Bangkok's street food sanctuaries

Keen for a cheap and cheerful selection of Thailand's culinary delights? You'll do well to stalk Bangkok's crowded sidewalks.

Australia's favourite food blogger Not Quite Nigella, aka Lorraine Elliott, competes with the crowds to sample Bangkok's finest street food. 

Getting lost on the busy streets of Bangkok is a relatively fun pastime. Once you secure your belongings, weaving in and out of the alleys and streets of this city is a great way to explore. On impulse, I find myself joining the crowds on the streets outside Siriraj hospital at Wang Lang markets. I had intended to go for a walk to find a place that could do foot massages but instead my nose twitches as I smell something delicious. I follow it towards a stand.

A women in purple Thai silk smiles. Her husband tends the stand. They're selling all sort of sticky rice goodies and barbecued Thai bananas in syrup. I point at the banana leaf wrapped items and buy two for 20THB ($A0.70). They have a sweet taro filling encased in sticky white rice.

I stop a few doors down when I see a man ordering some chicken rice. The vendor slices the hanging chicken with a cleaver and the juice from the chicken runs down onto her chopping board. It looks fresh and the stand busy. Street food is on the whole quite safe. One of the best rules of thumb is to patronise stalls with a lot of customers as the turnover will be high and food doesn't languish in the sun.

Graph for Bangkok's street food sanctuaries

I take a seat and they bring the plate to me quickly. There is a small bowl of hot Thai chillies and chopped ginger on the side and I add the flavoursome sauce and the condiments on top and dig in. The chicken rice is wonderful and all intentions I had of just trying one piece and a mouthful of rice are dashed. I unwrap the other banana leaf package and eat that before getting up to pay for the chicken rice. It's 35THB ($A1.19).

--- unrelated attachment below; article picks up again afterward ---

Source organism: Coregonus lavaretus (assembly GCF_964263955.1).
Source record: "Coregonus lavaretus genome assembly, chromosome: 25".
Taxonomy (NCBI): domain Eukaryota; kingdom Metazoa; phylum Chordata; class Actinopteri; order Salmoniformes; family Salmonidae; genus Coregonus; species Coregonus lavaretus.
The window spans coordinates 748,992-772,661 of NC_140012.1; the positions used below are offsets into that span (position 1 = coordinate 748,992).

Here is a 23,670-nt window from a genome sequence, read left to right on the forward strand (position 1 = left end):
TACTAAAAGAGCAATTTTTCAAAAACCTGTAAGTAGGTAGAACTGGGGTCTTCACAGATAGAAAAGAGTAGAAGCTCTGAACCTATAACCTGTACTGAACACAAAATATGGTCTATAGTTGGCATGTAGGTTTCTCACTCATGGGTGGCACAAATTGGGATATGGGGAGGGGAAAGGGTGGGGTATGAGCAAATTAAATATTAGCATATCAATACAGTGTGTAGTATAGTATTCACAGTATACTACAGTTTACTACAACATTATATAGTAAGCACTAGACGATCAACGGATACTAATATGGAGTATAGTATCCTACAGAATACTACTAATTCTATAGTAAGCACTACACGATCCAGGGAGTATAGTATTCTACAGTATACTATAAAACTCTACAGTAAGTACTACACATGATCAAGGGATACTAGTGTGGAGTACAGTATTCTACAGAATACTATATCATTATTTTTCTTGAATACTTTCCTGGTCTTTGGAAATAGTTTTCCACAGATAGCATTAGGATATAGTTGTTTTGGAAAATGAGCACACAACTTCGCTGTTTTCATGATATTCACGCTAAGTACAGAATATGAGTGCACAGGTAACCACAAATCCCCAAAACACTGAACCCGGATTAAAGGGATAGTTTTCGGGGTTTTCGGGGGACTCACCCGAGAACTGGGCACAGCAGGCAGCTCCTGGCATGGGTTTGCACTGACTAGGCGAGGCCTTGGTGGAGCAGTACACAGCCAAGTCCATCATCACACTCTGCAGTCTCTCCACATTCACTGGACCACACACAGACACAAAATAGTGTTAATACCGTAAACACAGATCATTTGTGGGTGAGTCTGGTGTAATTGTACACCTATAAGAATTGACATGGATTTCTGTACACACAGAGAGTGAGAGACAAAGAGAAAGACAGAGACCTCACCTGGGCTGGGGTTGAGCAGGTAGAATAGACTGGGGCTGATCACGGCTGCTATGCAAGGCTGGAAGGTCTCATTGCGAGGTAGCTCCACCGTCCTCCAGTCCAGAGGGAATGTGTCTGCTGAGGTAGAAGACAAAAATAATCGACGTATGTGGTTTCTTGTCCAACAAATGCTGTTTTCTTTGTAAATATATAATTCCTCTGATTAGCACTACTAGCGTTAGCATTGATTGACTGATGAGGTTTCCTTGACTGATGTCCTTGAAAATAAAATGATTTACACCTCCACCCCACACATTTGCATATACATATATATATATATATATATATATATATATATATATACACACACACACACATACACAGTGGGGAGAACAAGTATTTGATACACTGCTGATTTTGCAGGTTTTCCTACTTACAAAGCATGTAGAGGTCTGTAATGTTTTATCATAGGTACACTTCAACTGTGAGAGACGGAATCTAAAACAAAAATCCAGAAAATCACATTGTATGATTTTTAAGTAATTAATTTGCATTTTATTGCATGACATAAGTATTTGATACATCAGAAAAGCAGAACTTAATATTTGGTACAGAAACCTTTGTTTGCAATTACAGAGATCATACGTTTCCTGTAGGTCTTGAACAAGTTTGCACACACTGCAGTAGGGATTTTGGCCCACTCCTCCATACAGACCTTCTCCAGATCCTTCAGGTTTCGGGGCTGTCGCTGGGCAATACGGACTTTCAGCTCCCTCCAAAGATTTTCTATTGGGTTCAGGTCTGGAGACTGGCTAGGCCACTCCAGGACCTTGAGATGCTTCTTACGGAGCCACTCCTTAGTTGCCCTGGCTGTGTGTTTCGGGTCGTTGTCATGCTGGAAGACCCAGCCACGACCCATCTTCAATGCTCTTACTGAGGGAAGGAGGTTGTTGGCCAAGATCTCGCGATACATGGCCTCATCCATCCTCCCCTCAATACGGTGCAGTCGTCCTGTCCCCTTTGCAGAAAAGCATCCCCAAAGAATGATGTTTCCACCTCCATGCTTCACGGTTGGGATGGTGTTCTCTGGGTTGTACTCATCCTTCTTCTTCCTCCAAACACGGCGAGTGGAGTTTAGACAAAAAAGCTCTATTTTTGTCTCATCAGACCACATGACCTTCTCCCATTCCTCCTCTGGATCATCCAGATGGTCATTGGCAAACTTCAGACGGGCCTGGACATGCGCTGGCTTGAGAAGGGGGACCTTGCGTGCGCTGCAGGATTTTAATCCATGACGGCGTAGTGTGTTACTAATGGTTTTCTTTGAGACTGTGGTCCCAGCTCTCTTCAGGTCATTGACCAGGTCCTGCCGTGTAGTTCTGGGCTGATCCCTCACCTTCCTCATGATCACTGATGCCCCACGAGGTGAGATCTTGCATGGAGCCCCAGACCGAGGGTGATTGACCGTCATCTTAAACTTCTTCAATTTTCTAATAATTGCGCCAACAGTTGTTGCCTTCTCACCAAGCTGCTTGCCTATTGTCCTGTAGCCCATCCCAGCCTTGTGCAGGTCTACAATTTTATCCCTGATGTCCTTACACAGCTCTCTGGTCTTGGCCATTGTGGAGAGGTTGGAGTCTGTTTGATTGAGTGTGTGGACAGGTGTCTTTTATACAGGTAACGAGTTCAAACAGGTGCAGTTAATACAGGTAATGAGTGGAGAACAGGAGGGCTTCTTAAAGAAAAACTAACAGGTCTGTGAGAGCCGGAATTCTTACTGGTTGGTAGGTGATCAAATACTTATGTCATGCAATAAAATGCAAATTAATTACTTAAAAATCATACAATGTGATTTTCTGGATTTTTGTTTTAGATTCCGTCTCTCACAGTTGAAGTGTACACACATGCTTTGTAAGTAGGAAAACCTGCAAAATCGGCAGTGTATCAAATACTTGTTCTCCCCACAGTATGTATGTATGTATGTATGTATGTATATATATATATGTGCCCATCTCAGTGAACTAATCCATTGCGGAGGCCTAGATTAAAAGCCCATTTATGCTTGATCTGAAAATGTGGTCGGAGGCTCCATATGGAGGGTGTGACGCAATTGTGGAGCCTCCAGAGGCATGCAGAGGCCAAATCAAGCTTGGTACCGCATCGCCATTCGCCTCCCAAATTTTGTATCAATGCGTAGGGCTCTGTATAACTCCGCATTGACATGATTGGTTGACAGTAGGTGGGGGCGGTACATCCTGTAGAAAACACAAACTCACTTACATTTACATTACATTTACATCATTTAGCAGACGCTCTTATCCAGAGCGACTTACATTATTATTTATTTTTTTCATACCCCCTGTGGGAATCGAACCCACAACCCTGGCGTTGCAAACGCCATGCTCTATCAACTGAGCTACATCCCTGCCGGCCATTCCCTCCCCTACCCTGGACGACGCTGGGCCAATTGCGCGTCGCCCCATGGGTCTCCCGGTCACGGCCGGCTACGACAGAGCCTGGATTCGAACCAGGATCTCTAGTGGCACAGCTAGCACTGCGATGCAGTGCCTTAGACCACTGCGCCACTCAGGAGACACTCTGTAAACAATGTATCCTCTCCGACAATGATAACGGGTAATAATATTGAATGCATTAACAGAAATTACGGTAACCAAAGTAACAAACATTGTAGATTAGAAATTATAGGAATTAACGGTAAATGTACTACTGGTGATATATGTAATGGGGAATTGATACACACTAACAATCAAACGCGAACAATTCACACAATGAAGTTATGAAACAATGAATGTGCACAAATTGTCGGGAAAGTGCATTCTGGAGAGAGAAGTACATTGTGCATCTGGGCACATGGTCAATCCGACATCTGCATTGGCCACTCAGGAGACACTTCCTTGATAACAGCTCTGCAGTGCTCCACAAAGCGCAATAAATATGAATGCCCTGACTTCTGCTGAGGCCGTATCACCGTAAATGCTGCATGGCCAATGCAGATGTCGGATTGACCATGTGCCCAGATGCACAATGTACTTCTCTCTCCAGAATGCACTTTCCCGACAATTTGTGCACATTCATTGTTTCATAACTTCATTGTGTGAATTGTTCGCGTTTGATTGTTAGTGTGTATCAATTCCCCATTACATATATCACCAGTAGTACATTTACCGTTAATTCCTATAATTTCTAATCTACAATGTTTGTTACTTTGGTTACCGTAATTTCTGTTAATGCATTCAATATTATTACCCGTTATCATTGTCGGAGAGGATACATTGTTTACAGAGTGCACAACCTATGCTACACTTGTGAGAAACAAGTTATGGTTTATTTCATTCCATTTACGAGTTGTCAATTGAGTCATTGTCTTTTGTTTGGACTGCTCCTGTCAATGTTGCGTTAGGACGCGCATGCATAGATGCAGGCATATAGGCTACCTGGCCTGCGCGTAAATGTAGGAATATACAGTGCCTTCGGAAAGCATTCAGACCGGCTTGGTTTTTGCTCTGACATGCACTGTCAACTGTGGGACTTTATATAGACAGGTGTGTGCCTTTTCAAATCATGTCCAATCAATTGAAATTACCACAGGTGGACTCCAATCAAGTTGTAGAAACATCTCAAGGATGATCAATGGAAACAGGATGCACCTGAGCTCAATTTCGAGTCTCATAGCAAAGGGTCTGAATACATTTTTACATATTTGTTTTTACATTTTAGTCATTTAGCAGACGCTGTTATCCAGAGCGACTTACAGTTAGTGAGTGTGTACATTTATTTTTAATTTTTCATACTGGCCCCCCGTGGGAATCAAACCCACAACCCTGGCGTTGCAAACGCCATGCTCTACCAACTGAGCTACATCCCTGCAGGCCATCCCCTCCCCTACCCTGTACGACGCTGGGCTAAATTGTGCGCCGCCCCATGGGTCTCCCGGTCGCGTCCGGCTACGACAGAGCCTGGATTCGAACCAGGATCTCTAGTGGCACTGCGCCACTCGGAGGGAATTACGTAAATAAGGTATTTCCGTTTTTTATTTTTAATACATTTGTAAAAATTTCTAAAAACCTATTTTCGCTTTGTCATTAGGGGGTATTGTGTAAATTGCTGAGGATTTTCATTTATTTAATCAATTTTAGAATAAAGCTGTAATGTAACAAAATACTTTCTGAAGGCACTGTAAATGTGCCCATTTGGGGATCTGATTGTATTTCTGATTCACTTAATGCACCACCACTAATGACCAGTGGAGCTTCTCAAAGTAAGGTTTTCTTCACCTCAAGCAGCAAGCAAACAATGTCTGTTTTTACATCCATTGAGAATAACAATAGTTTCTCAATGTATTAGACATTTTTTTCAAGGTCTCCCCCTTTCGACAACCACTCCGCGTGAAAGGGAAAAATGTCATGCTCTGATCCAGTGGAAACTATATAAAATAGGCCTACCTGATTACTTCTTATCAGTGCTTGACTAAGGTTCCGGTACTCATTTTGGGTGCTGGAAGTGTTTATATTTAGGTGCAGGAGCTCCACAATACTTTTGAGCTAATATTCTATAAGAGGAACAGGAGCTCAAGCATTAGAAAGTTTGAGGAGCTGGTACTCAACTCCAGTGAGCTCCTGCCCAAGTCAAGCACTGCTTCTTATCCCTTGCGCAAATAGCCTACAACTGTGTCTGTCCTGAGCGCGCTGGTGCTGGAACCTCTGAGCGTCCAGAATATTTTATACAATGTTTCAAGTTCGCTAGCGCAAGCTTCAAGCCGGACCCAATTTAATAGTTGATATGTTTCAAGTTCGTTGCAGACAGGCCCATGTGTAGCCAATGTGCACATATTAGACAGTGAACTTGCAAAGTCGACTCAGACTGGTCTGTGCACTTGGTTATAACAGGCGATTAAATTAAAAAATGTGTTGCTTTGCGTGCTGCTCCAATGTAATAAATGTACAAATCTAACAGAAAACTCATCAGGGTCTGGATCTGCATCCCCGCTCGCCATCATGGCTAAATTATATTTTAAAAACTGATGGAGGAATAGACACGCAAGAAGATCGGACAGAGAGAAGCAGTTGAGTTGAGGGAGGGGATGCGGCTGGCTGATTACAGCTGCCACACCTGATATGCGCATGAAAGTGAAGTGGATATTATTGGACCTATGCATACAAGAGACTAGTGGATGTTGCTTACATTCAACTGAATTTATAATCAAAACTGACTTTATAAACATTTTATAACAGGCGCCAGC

I delve further into the market, dodging dark puddles from the rain. I watch as steam rises from the vents. There's the occasional grateful waft of air conditioned air from a clothing shop. But more food is what I seek. My hunger, suppressed only 15 minutes ago by gruesome images at the nearby medical museum, is now completely awoken.

These markets are known for southern Thai food. Red curry stink beans and spicy curries dominate. But since I've already eaten, I'm looking for snacks.

My eyes light up when I see lychees still on the branches and pineapple on sticks. The last time I was in Thailand, Mr NQN and I ate fruit greedily, as if we had never eaten it before. I'm one that often complains that fruit isn't sweet enough, but not so for Thai fruit. The lychees are enormous easily double the size of those that we get in Australia. They're juicy and sweet and I buy half a kilo of them for 130THB ($A4.42).

The same stand sells little rice balls that glisten like jewellery. I enquire about their price — 25THB ($A0.85) for half a dozen sticky rice balls and four large dumplings filled with a delicious savoury sweet fish and peanut-based filling. They stick a bamboo skewer in a lettuce leaf in the bag.

I walk past more stores, wishing that I had more stomach space to try more food. The pungent smell of fish in bamboo baskets arrests my olfactory senses while gleaming rings in gold sit in a pile waiting to be fished through. A hairdresser tends to her client's hair, while opposite, a patient customer awaits the presence of a palm reader.

Graph for Bangkok's street food sanctuaries

A sushi stand does a roaring trade as eager customers pick out their sushi pieces. (I guess they didn't just visit the parasitology display at the museum with its dedicated stand on sushi.) Pink blushing apples are displayed beautifully. Fruit is incredibly abundant; there are snakefruit, durian, longans and pomelos...

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